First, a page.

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BY S. J. R0.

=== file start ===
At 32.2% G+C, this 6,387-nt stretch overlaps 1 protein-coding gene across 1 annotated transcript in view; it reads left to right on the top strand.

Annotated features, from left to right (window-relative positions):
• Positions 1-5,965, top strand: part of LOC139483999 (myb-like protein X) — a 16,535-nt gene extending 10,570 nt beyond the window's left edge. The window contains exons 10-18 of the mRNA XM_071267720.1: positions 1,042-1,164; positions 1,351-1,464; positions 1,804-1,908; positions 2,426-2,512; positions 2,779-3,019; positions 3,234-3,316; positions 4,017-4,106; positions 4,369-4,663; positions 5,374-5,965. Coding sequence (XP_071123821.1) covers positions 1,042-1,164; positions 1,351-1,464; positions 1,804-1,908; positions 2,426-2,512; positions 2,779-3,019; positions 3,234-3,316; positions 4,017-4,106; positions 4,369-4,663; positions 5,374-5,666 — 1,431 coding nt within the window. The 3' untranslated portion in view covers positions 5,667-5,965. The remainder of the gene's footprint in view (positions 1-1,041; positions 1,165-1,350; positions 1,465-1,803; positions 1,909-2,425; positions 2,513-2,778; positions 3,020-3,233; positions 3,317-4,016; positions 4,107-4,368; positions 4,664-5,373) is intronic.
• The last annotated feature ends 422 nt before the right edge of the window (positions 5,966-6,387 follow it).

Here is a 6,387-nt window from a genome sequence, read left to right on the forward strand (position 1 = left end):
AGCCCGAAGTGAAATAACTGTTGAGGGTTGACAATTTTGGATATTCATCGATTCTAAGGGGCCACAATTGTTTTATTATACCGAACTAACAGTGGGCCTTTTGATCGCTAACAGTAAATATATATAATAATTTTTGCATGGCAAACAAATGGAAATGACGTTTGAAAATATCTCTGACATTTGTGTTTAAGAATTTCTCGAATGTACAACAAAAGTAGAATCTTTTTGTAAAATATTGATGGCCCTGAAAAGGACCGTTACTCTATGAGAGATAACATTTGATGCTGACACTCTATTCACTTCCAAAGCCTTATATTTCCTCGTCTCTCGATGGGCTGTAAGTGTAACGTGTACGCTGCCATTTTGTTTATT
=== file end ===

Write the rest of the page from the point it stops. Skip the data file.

CLEARFIELD, PA., WEDNESDAY, JULY 30, 1862. VOL. 8.TCO. 18. THE NEW CALL FOB VOLUNTEERS. BT OUTER WENDKLL HOLMES- Listn, young herors ! jour country is calling ! Time strikes the hour for the brave and the true ! . Now. while the foremost are fighting and falling Fill up the ranks that hare opened for you ! Yon whom the fathers made free and defended, Stain not the scroll that emblasons their fame ! You who? fair heritage spotless descended. Leave not your children a birthright of abamo ! Star not for questions while Freedom stands gasp ing! Wait not till Honor lies wrapped in his pall ! Brief the lips meeting be, swift the bands clasp ing "Off to the wars !" is enough for tbom all. Break from the arms that would fondly caress you ! Hark! 'tis the bugle-blast! sabers are drawn ! Mothers shall pray for you, fathers shall bless you. Maidens shall weep for you when you are gone ! Never or now! cries the blood of a nation -Poured on the turl where the red roses should bloom ; Now is the day and the hour of salvation Never or now ! peals the trumpet of doom ! . Never or now ! roars the hoarse-throated cannon Through the black canopy blotting the skies ; Never or now ! flaps the shell-blasted pennon O'er the deep ooze where the Cumberland lies ! From the foul dens where our brothers are dying, Aliens and foes in the land of their birth, From the rank swamps where our martyrs are lying Fleading in vain for a handf ul of earth ! From the hot plains where they perish outnum bered. Furrowed and ridged by the battle-fields' plow, Comes the loud summons ; too long you have slumbered. Hear the last Angol-trump Never or JJow ! BZPORT OF COUNTY SUPERINTENDENT, For fchool year ending Jane, 1862. School Houses Within the year, for which this report is made, three new houses were built in Boccaria, one in Boggs, one in Gov. lngton,two in Decatur, one in Girard, one in Huston, three in Lawrence, and two In I'ike. The Directors of Curwensville purchased a second hand Methodist meeting-house, had it fitted, up, making two first-class school rooms they however failed to properly seat them, (that this was a judicious investment of funds is very problematical, inasmuch as they owned at tho time a first-class building lot), making a total of 16 new houses built within the year. Thoso built in Covington, Decatnr, Huston and one In Pike, are first class. Most of the other new houses built this year are at best but second-class. If an addi tional fifty or one hundred dollars had been .cKnded op ah house, they would be first class for our county j and as in other things, the best article In the end is tho cheapest to liave done so would bo economy. We havo yt too many cold, uncomfortable houses, though sorflo boardsofDirectorsdeservegre.it credit lor tho Improvements they have made. Thv average length of 117 houses is 25 64 feet, longest 36 feet, shortest 18 feet; average midth of 117 houses, 21.77 icet, widest 80, narrowest 21 j average heighth of 117 houses, HZl feet, highest 14, lowest 7. Wood is used In 70 houses, coal in 53. Furniture. Most of the new houses have sufficient and desirable furniture, though in a few instances Directors have failed in this re spect. Nearly all our old houses ate hut jKorly supplied with furniture j improve ment in this respect is now being made in some districts. Jypatatui. Eight houses have no appara tus ot any kind. In forty the blackboards are nllrely too small to answer a valuable pur pose. The others have sufficient black sur face to answer all desirable purposes. Tho two new houses in Decatur have a black sur face different from any thing of tho kind in the county ; and should it not crack and scale off, will answer the purpose intended better than any thing 1 have seen. In several schools I found maps of the United States, and a few charts and a globe each in two schools, belong ing to the teachers. The Houses in Boggs, 31 orris and Graham are furnished with Or rvns' school cards. Graded Schools. We have no graded schools except in Clearfield and Curwensville, and in them it is not very strictly adhered to. Clas sification is observed among us when a suffi ciency of books are on hand. Ttachtrs profession, and age. Tho whole number of applicants for the teachers profes sion examined in the county, during the year, was barely suIicient including twelve hold ing county certificates, and excluding six to whom certificates were denied to sup,.ly the rchools of the county. No teacheis found qualified in every respect to entitle them to lull professional standing. Tho average age of 125 teachers employed during the year is 21.E8 years, the youngest 17, the oldest 07 ; of whom 51 were females and 71 males; all with the exception of G were born in Penn sylvania, but not much over half of them born in our own county. Citizens of Clearfield counfy,we should grow more teachers, and de pend less upon a foreign market for a supply. F or advocating this measure, I have, by some, been called selfish. Visitations I visited every school that was in session in the county once, with one single exception ; 23 twice, and a few a third time ; average duration of visits 2J hours. Deliver ed a short address in 104 schools; spent 232 days, and traveled 2372 miles on official busi ness. In many districts one or more of tho teachers dismissed their schools and accom panied me to the next, taking, in some in stances, a portion of their scholars with them. This had a salutary effect on all parties. In many instances one or more Directors accom panied me at visitations. These visits have been made a means to find out teachers quali fications to impart instructions to others ; ex animations can do but little more than ascer tain their literary acquirements. Ofthefre floency of visits by Directors, citizens and teachers to the schools, I can give no reliable i account, though I bave notes of numerous Visits by these personages. Secretaries I do not know what campeusa- tlon Secretaries receive, either as recorders of jninntea or as District Superintendent : tho 'tter office, with the duties properly perform eJ. is of lasting benefit to the schools. Intitules. Where Institutes are organized 'n District l,t bey hold two meetings per month, either central or circular ; they are attended j7 11 the teachers of the district ; by some from adjoining districts, when tho distance is jtt too great, and by the county Superinten dent when practicable. The good, effect of Mio Institutes are felt by all in attendance that cure anything about them. Moral Instruction. The Scriptures arc daily read in all our schools, except 2G ; other de votional exercises in 33; moral instruction by example In 5(5. SomeJiranches. English grammar nnd in tellectual arithmetic received more attention tho past year than ever before, though in a number of schools they are lamentably neg lected ; excuse, deficiency of hooks. Teach ers should have the element withiu themselves and give instructions without books, instead of forever complaining of a want of them. Composition. This very important branch of education is much neglected ; though a few teachers deserve credit for requiring it of their more advanced pupils twice each week. With another few it is a mere farce ; they re quire something to be written, but give no further attention to it. ' Progress With 12 exceptions teachers have given better satisfaction than I thought they could do. There being so many beginneis I did not look for great things. One fact how ever I discovered, that a few in their first term gave more complete' satisfaction, than a liKu number with considerable experience. The latter class will not I presume feel themselves much flattered by this anouncement. Examinations. My practice is to combine the oral with the. written, but chiefly the for mer. After the oral excorcise in English Grammar, 1 give a few correct and a few in correct sentences to each teacher, or slips of paper, and require them to tell mo ami the audience, ail they know about them, or what they would require of their pupils In like cases. So in Written Arithmetic, require a solution on paper, have the teachers reproduce the questions cr problems to the audience togeth er with f ho solutions and the reasons therefor. I encourage tho timid, commence with easy questions and generally have about the same kind for tho whole class. True, if a teacher answer with great facility, 1 propound some thing of greater difficulty. II a teacher answer an easy question with only the same facility that another answers a more difficulty one, I do not give the former as high a figure as the latter. My reasons for adopting this course have been derived from experience. Qualifications. I do not think the average estimate of teacheis qualifications this year is so good as last, though some are d cidedly iHjtter. My reason is so many new ami inex perienced candidates in the profession. females. The proportion of. funnies em ployed and result of their teaching as com pared with last jenr remains about tin- same; though 10 have better scholarship and teacli with greater success than last year. Summer Schools. Seven Districts h id sum mer schools, eithei by subscription or other wise. It is expedient and is desirable th it summer schools whuro they hive them should commeuce after harvest and bo continued through the winter under charge of tho same teacher. This frequent changing of teachers is a great hindrance to the progress of our schools. A medium teacher is better than frequent changes. Hoarding round. The plan of "hoarding round" has a bad effect upon teachers and scholars. It is expected that teachers will converse in every family, and if they do to any great extent, their studies must be neglect ed ; and it their studies are neglected the schools must suffer. Besides it is next to im possible in this county for females to board round consequently their services must bo dis pensed with in winter. Five dollars per month among farmers is about a fair price lor board. Troublous times. The troubles of the times have not efiected injuriously public sentiment in respect to tho importance of education, though the pist year some thought we could not possibly raise funds sufficient to pay teachers and were willing to dispense with schools for the present. Directors however persevered and opened them in every District iH the county with two exceptions; the peo ple acquiesced and all now appear satisfied. 7: Prospects. Lumber (our staple) having brought a good pric-, the growing crops give evidence of an abundauco harvest, and this gigantic, wicked and causeless rebellion hav ing probably reached its meridian, prospects have brightened and schools will be opened as heretofore throughout tho county. Oitr wants. We want more good teachers, a greater length of school term, more regular attecdanco of pupils, and a better co-operation of parents with teachers to secure and maintain good government. Defaulting Districts. Ferguson and Law rence bad no schools in operation within the year; and Woodward only one out of three in that district ; they of course forfeit their share of State munificence; I do not expect reports from thoso Districts. Suggestions. I believe great good would re sult, if teachers were required to make month ly reports of their schools to the couuty Su perintendent, as that officer is now required to do to the central oilice. I do not mean that any of the duties of that officer would or should be diminished by bis proposal ; on the contrary they would be increased. I hold it would bo a good plan in this county, where" the best teachers are not abundant, to have the same teacher take charge of two schools on alternate days, in all localities where schools are not too remote from each other. About one third of our teaching force could be dispensed with, the best being retained. The term being extended over a period of eight months teachers could allord to take a little less wages than where the term is only four months. There need be no excuse lor absence; children having half their time to labor and do what was needful to bo done at home. Policy proposed. Teachers having failed to respond to my invitation for normal instruc tion, my plans now are to unite two or three adjoining Districts, when practicable, and give instructions in some branches, at the close of examinations, and to encourage or insist upon teachers reading and studying more educational works, they being now quite abundant. Jesse Bboomall, Curwensville, June, 1862. Co. Sup't. It may be perhaps hard to decide which is tho most destructive the mortar in the battle field, or the mortar in the drug store. : i A wag lent a clergyman a horse which ran away and threw him. and then claimed credit lor "aiding in spreading the gospel." When a woman intends giving her beau tho mittens she begins by knitting her brow. REMARKS OF JUDGE KNOX, On taking the Chair as President of the Peoples State Convention, held at Ilarrisburg, July 17th, 1802. The gentlemen of the convention will please accept my thanks for thair kind partiality in selecting me to preside over their delibera tions. I rejoice to be hereto-day, acting in concert with the true and loyal men of Penn sylvania, regardless of former political asso ciations, and recognizing at this eventful time as the only true tests of fellowship and com munion, love of country, devotion to the A merican Union, a fixed and unalterable deter mination to uphold and sustain the Govern ment of the United States, and to resist to the death the armies of that Government when ever and wherever found. ("Applause I rejoice especially to be here, because I can in this way evince my desire to strengthen the hands of that honest man and patriotic statesman, the President of the United States, to cheer him on, and to bid him and his trust worthy counsellors God speed in their noble labors for maintenance of our Government and the preservation of our country. Ap plause. Yes, gentlemen, it is to me a source of great pleasure to be able to declare that, in my judgment, the men at the head of our Nation al and State administrations are, in this terri ble crisis, doing their whole duty, and are con- sequently entitled to our entire confidence and our warmest support. I envy not that man who cannot now look beyond the platform of his party, to the stand ard ol his country. The question is not now which political par ty shall administer the government, or what men shall fill its offices, but it is whether there shall be oflices to fill or a government to ad minister, and until this momentous question is settled, for one, I shall act with the men who are the most in earnest in their efforts to destroy this rebellion, and tho most determin ed, signally to punish the rebels, their aiders and abettors. I repeat, gentlemen, that I have great con fidence in Abraham Lincoln, and his chosen counsellors, and 1 must be permitted to say, that especially do I confide in tho clear head, sound mind and honest heart of the Secretary of War, Edwin M. Stanton, our own immedi ate representative in the Cabinet. I say this with a full knowledge that of lab; a systematic attempt has been made to bring this officer into disrepute, and to cause his re moval from the high and responsible position which he now so ably fills. Every disappointed man. whether for the opportunity of acrving his country with a ti tle prefixed to his name, or for 1 mulshing the munitions of war, at largo profits, visits his vengeance upon the head of Mr. Stanton. The friends of this oflicer cannot, of course, complain of the most careful scrutiny into his official conduct, and do by no means deny that he ma)', like others, have committed mis uses ; yet when it is seen that the most un measured abuse is continually lavished upon him and his acts; that he is In: Id responsible for consequences, to prevent which has been entirely beyond his power, and charged with disasters arising from movements, which he neithei counseled nor directed, it becomes necessary to look for the causes which have induced, and the motives which havo prompt ed these attacks. For myself, I believe he has thus been at tacked, 1st, Because he is truly in earnest in his determination to put down this rebellion, and 21, Because he performs his official duty without fear, favor or affection. Thoso of us who are pesonally acquainted with Mr. Stanton, know that his intellect is of the highest order; that he is possessed ot a character for integrity , which even malice has never d ired to question, and that what he un dertakes to do, he does with all his might. I do not say that all of his opponents or those who counsel his removal from the War Department, are either knaves or secession ists; but I do say, that the Northern sympa thisers with this wicked rebellion, with great unanimity assert that Mr. Stanton ought not to be the Secretary of War, and strange as it may seem tho very patriotic gentlemen who have no objections to contracts which yield very large profits, havo also discovered that the mannar in which he conducts his depart ment is highly prejudicial to the public inter ests. Add to this restiveness of the press at the restrictions placed upon the transmis sion of military news, and a certain bluntness of manner which is the occasion of oflenco being sometimes taken where none is inten ded to be given, and you have the solution of his alleged unpopularity, and the reasons why he has thus been singled out for swift destruc tion. To praise Gen. McClellan, whilst denoun cing Secretary Stanton, is a part of the plan of the rebellion sympathisers ; hoping there by to create divisions and dissensions amongst the friends of the Union and the supporters of the Goverement. I doubt that man's judgment who denies to Gen. McClellan, great military skill, couplud with the most ardent and enthusiastic devo tion to that flag under which he marshals his hosts for battle, as I question the sii cerity and patriotism of him, who whilst exalting Gen. McClellan, vilifies and abuses the Presi dent and his constitutional advisers. The true friends of our glorious cause, sup port in their respective jurisdictions both Stan ton and McClellan, for they are alike engaged with all their great powers in sustaining and up holding the best government that ever floated on tho tide of time, and in crushing the most damnable rebellion ,that ever men or devils were engaged in, since tho arch fiend himself made his impious attempt to supplant tho master of Heaven, and to dethrone the Creator of the u niverse. Applause. Let us my friends beware of the devices of these hollow-hearted,pretended friends, and let the true men'of the nation, whether in the tent ed field, or the council chamber, be upheld and sustained, and let our denunciations be reserv ed for those who are endeavoring to destroy the government, and disunite the States. Our fath ers constructed this government by long suffer ing, and under great and terrible privations. They cemented the Union of these States with their life's blood, and thus raised and reared the magnificent edifice, so that it should remain a monument to their wisdom and patriotism for ever and forever. Shall their sons permit the destruction of this fair temple, and pass to their children, not the glorious inheritance, which thev received from their fathers, but a divided, mutilated and dissevered estate, without "form J or comliness," to be regarded only by the na tions of the earth as a fit subject for scorn and reproach. Shall the language of England's groat poet ever be applicable to this "America of ours ?" "Land of the unforgotten brave, "Whose clime, from plain to mountain's cavo, "Was Freedom's home or glory's grave. "Shrine of the mighty can it bo "That this is all remains. of thee ?" No no, heaven forbid, rather let us look for ward to that day, when peace shall agaiu be restored to our common country ; when no government, or pretended government shall be recognised by any part of tho American people, except that government which was presided over by Washington in its infancy, strengthened ami perfected by Adams "and Jefferson, Madison and Monroe, in its youth, protected by the iron will and unflinching courage of Andrew Jackson in its early age. and now preserved from the attacks of a traitorous brood by the strong arms and wil ling hearts of more than five hundred thou sand true American soldiers. To this end, let us maintain our country's cause with our treasure, and if needs be, with our blood. Let us refuse all intercourse, po litically and personally, with siich as are now false to the old flag, and let us swear by our manhood and our hopes of heaven, never to yield to this rebellion, even though, in resist ing it our hearthstones should become a deso lation and our homes a dream. Applause. The Lower Class. Who are they The toiling millions, the laboring men and women, the farmer, the mechanic, the artist, the in ventor, the producer ? Far from it. These are nature's nobility Gods favorites tho salt of the earth. No matter whether they are high or low in station, rich or poor in pelf, conspicuous or humble in position, they are the "upper circle" in tho order of nature, whatever the factitious distinction of fashion able society. It is not low ; it is the highest duty, ptivilege, pleasure for the great men and tho whole-souled women to earn what they possess, to work their way through life, to be the architects of their own fortune. Some may remark the classes we have alluded to are only relatively low, and in tact tho middle classes. We insist that they are absolutely the very highest.. Is there a class of beings on earth who may properly be denominated low ? If so, it is composed of those who con sume without producing, who dissipate the earnings of their lathers or relatives without laboring or doing any thing themselves. In the town of Lexington, in Kentucky, lives a worthy doctor of medicine by the name of S . The doctor is a very tall, thin man and dresses in the "shirt and beanpole"' style. A simple countryman was advised to call on the doctor for medical advice. Whon he did so S was not iu his office, aud Johuy Raw getting tired waiting, commeuced looking around. lie passed into the back room, and the first thing that greeted his terror stricken eyes was a skeleton, standing uptight, with a horrid gain upon his skinless features. With one bound Johnny landed in the other room just as the doctor entered tho street door. One look was enough, through tho window went Johnny screaming : "Go away ! You can't fool me! I know you, if you havo got your cloths on ?" One night, alter the countersign was on, the quartermaster of one of the Pennsylvania reg iments, endeavoring to cuter the lines, was challenged by an Irish sentinel : "Halt ! Who goes there ?" "A friend, without the countersign." "Well, what do you want ?" "I am the quartermaster, aud I wunt to get in to my regiment, and, not knowing thecoun tersign, Fsuppose I shall have to go back and get it." "Is that all ? An' bo j.ibcrs, what's to pre vint megivin' yo the countersign ?" "Nothing, I suppose." The anntinel gave him the countersign, and tho quartermaster entered the lines with a beaming face,. to tell his story to a circle of laughing comrades. Robert Ould, District Attorney at Washing ton, under Buchanan, and a particular favor ite of the ex-President, is at Richmond, act idg as Judge Advocate of the court martial being held for the trial of Commodore Tatnall on the charge of destroying the Merrirnac. It would be a curiosity to seo a statement of the number of the O. P. F.'s officeholders who are now true to tho country and the flag. The list would take but a small space in a newspaper. Well Put. A cotcmporary says : "Prob ably when our people are drafted to go South to encounter the bullets of the rebels aud tl.o diseases of the swamps, tliey will come to the conclusion that a negro is no better than a white man that in this contest the colored people have as good a right to bo shot as the whites." One of tho rebel flags captured by General Curtis' troops, near Grand Glaize, in Arkan sas, bore tho following pleasant mottoes : "Run, nigger, run! or Lincoln will catch you." "War to tho knife, and the knifo to the hilt." 'Death to home traitors." The shipment of Pennsylvania rock oil or petroleum, from this country to Europe, dur ing tho first six months of the present year, amounted to considerably mora than one mil lion of dollars.: This for a trade that is in its infancy, is a large business. ;. An old farmer tells us that it is a singular fact that there aro few or no crows now in tho country hereabouts. They have all disappear ed. Where havo they gone J To the horrid banquet in Virginia I Hartford Times. - "Well, Sambo, how do you like your new place?" "O, berry ' well, Massa.". "What did you have for breakfast this morning V' "Why you see misses biled tree eggs for her self and gave me de brofF." The farmers of the southern part of Illinois are now in the midst of their harvest. It is thought that the quality ot the new wheat was never better, and the yield is abundant The power of sympathy on children is won derful. No one can do anything with them, who docs rxo know bow to awaken U. CORRESPONDENCE OF THE "JOURNAL.' Camp nkar H arrisons Landing, Va. i July 13th, li02. Dear liow : I iio not propose to give you full details of the terribly contested battles which have so recently taken place on the Peninsula. Much of their interest would bo absorbed by the deductions whicil you, ami your readers, have already drawn trom the tho scores of published accounts. Many of those accounts however. I .am sorry to say, do gross injustice to portions of our men, while others, who have more regard for truth and who do not make such heavy drafts upon the imagination, seeK to do justice as Ur as they go, but the exact truth will never bo known uitil it is divulged through the proper channel from official sources. However, I concluded that "it would not be inappro priate to communicate, at this time some incidents, which in a local point of view, may be of some interest to 3-our readers, though they may not be entirely new to many of them. I shall also endeavor to give you some gener al Ideas of the feeling and opinions of the men, so fir as my observation extends, in re gard to tho seven days lighting aud the deduc tions drawn therefrom. From ail tho trying scenes, of this series of battles, the Penu'a Reserve corps has emerg ed, thinned in numbers, but covered with glory, and calling down the encomiums of impartial observers who witnessed their un flinching bravery, from beginning to cud. At times, when borne down by uu immense pre ponderance ot numbers, they were compelled to temporarily f ill back, bu in turn they as quickly rallied ami hurled back the bristling tide of their adversaries witli terrible slaught er. Its brave anil efficient commander, who was ever present in the thickest of the fight, has won for himself immortal honors. His unassuming manners and unexampled cool ness, as it were in the very jaws of death, had endeared him to the command which, under his management, had become so proficieut iu all those attributes which go to make up the perfection of the American soldier. His tem porary loss at this time, with other brave aud accomplished officers, has left a void in the hearts ot their followers which will be difficult to fill. But, while their commanding talents and fertility of resources claim our admiration and respect, wo should not forget thoso of the lino who are equally deserving of honorable mention. Their deeds of valor too, entitle their names to be inscribed high up in tho roll ot achievements in the work of crushing out this rebellion arid in reestablishing the supremacy ot the constitution and the laws. While there are so many of this class equally deserving, it would seem invidious to particu larize, but 1 cannot refrain from adding my humble testinioney to the bravery of some of thoso with whom 1 have been associated; Yet, there aro others in whose welfare I feel a local pride, and whose coolness and intrepidity entitle them to the special admiration of many of your readers. In tho death of Capt. H. Easton of Battery A 1st Penn'a artillery wo have lost a brave commander and a true Patriot. When over powered by the force of numbers on the event ful Friday which terminated his cxistance when those around him were falling back, and there seemed to bo no hope that the foitunes of tho day could bo saved he was summoned to surrender, but ho scorned the summons aud replied withharacteristic bravery, "Nev er !" aud a moment after be was shot through tho heart. His little band however, contin ued to Gght on, but were soon overpowered aud forced to retreat. Sergeant Reece ol Clear field county was taken prisoners but through tho negligence of the guard and influence of bad whiskey, ho managed to slip through their fingers and escape. Captains Siniih and Larimer, not satisfied with merely leading their respective commands to bat'le, demon strated, practically their heart felt interest in the cause by fighting all diy with their rifles. Many instances of personal heroism might be noticed, but I have not time and space fur them. The men are in good spirits and ready aud willing again tor tho fight, when the proper time arrives for our gallant chief to give tho word, iu him they have the fullest confi dence and believe that he is fully able to per form all be promised them in his 4th of July addiess. The soldiers do not think they were defeated as some miserable alarmists would fain havo the masses believe. Far from it. But, on the other hand they believe and know that on every successive field they were vic torious. They also believe, that every spot on which a battlo was fought, was chosen iu ad vance, and by the most tkilful Generalship the enemy was led to that spot and whipped, and held there till such timo as McClellan had his trains at a safe distance ; nnd then were they again permitted to advance upon our columns, only to sacrifice their lives to the unerring fire of our veteran soldiery. There seems now to be an almost magnani mous feeling, that tho plan of the campaign should bo somewhat changed. There is a universal murmur among our soldiers in ref erence to the Government being so chary of tho property of rebels. But it, seems as if the Government was influenced to look upon their property as something to sacred to be molested even by those who aro pouring out their life's blood to put down this unholy re bellion. The idea that our nidi must stand guard for tho protection td rebel property while they themselves aro in arms for tho de struction of the very principles for which we are fighting, is simply ridiculous. They have shown by their treason that they have forfeit ed right , to protection, and, iustead of pro tecting their property, we should take advan tage of every means in. our power to strength en our cause at the expense of the traitors. If the Government would crush out this ro belllon, and do it speedily, it must employ all the means at its command, and we are glad to know that the future is brightening. Already are we beginning to witness the con centration of public opinion, upon this vital point in tho management of this war. The healthy opinions of Fessenden, Wilkinson, Sherman, and a host of others, find a hearty reponso among' the soldiers of this army. Our men would hail with gladness the mo ment, when their duty in the trenches could be relieved by the thousands of unemployed negroes now within our lines, who would be eager to demonstrate their loyalty to the Government, and their repugnance to traitors, by their, willingness to accept the offer as soon as it would be tendered them. Let those who are opposed to this plan, from a tenderness to meddle with the sacred article, stand from under. This is Dot the timo to speculate in the interests of this or that po litical faction ; for the time bus now arrived when all our concentrated et'orts are nede"l to restore our beloved country to its former glory, and to throw around it such safeguards as will prevent the sceu of to-day from oc curring at any future period, however mote. Yours truly, W. K. B. A MORE VIGOROUS WAR POLICY. From the Nashville (Tcnn ) I'nion. lltli.J We are of the opinion that the war may be more vigorously prosecuted by several olhT important additions to our policy. And it ap pears perfectly clear to n that we should -void impoverishing and weakening our fi iends. and that we should impoverish and weaken, our enemies. We should relieve and aid the loyal, and we should cripple the disloyal in both cases, for the safely o the common wealth. This rebellion was unnecessarily and wickedly brought on against tho earnest en treaties of the loyal. It was plotted and plan ned and precipitated by men of fortune, ami the still'erers are tho loyal w ho c m prise ninety-nitre one hundreths of the mechanic, sma it farmers and Itboriug men of ti:c nation. On the other band, less than l'H,IHKI cirn fire sixths of the slaves of the col ion Stales and tktsi are all but unanimously traitors to the govern ment. We know something of this personal ly. Now, hitherto we hive tcen burdening the loyal people to clothe and leed sn army made necessary by tbu conduct of traitors, and on the other hau l so far have we been from making reb-ls feel the burden of tho war that McClellan, BuelF, and hundreds of other Fed eral officers have guir.h veer the field i cribs of notorious rtbcls to protect I hem front the depredations of our soldiers. ht jus lice is there in this? When a party bling suit iu court and looses it who pays the cost t When A assaults B, is not B"s property coLtis cated to a certain amount? Wliydoweuot subsist our armies on the provisions of the reoels and quarter our soldiers in their hou ses ? Why is it that we treat the vilest trai tors who ever cursed the glob with more len ity and even fawning servility than was ever seen, before in any contest ? The Louisville Journal regrets what it calls the radical idea ol impoverishing the enemy, and calls it "insane and ruinous." Well, in reviewing tho course of some of our generals there ate several oth er things which might be more fitly styled "insane," and we devoutly trust that they may not ultimately be "runious." Insane! flow insane to impoverish your foe and cut the sinews of his strength? How insaDe to seize upon his crops and support ours at no expense, or very little, while we reduced him. to starvation ? How insane to tell the toiling millions of the loyal States, whose kindred are pouring oid their blood in defence of the government, that the rebels who tn-gan shall foot the cost of this unholy war? How niin ous to lessen the. amount of taxation by hun dreds of millions? Who plough ;for tho reb els? Who sow and cultivate for the rebels ? Who fill their granaries with breadstuff's and prepare their meats I Who dig their trench es, throw up their embankments, construct their forts and plant their cannon ? Who, in all that pertains to the outfit and support ot an arruj- are its bone and sinew, without whose aid the rebel armies never could be collected,, and without whom they could not remain in arms one month ? We answer, the slaves of tho rebels. They are the life-blood and the breath of the rebellion. The loyal men of the nation are fighting against negro power. It seems to us absurd to say that tod-priv the rebels of this right arm of warfare, is con trary to civilized w arfare. Starring out is an old and universally recognized rule of war fare. Cut oil' your enemy's provisions when ever you can. If you can reduce him no other way, or it you can even do it more ea sily that way than any other, do it by hnner and thirst. It would puzzle a casuist to thow how starving your enemy is more inhuman and uncivilized than sticking a bayonet is bis body, or shooting a lull through his had. And for fear some constitutional man might object against the legality of depriving rebel ot their fda ves, we will quote tho opinion ot Hon. Robert Mallory, of Kentucky, on this point. He declared recently in Congress: "I think the slaves of southern rebel should be used, as our armies advance, in all menial service, such as boating and assisting on fortifications." If it be "radical" to take tb slaves of the rebels trom their masters, it is equally o to appropriate them to our use, as Mr. Mallory advices; and if their labor will benefit at it is plain that it must bo even more beneficial to the rebels, inasmuch as our soldiers are in ured to work, and the rebel officers and sol diers are not. As to Senator Browning" jeer at "paper bulletins" of confiscation, &c, they are wholly out of place, inasmuch as we don't desire that sort ot work. Wo want to see it carried out in practice. And let it be clearly nuderstood that if a negro escapes the dutch es of a rebel master, and gets within our lines, treason shall never have his assistance again. It is Senator Browning, and those who patro nizo Cooper Institute meetings, where the conservatives,"Resolve and re-resolve, arvl die the same," who are more liable than we are to the charge of waging war with paper bulletins. Nor is there the least reason for saying that this policy would exasperate the rebels. No one who has watched the devilish malignity of the rebels in Kentucky, where tho Federal forces have been stationed for months and catching the runaway negroes of rebels, w ill feel tho slightest fear on this point. The rebels are about as mad as they can be and tho class wo want to strike at in tend to stay mad. It is our policy to shove these men from their present ambuscades ol neutrality and force them into open hostility. We can fight a thousand impoverished rebels iore easily and safely than w e can contend against tho intrigues and plots of one hundred . rich rebels w ho are ostensibly neutral. For a more vigorous prosecution of the war and its early and successful termination, we advocate; 1. The immediate increase of our army to 1,000,000 or more if necessary, so tbat we can rain regiments upon rebel soil. 2. Subsist them off the rebels. 3. Never protect rebel property or graot compensations to traitors. 4. Weaken the rebel strength fci all possi ble ways; take away their resources of sub sistence especially, laborers included. 5. As our lines advance place the estates ol rich rebels at the disposal of the Federal gov ernment, to be devoted to defraying the et pensos of the war.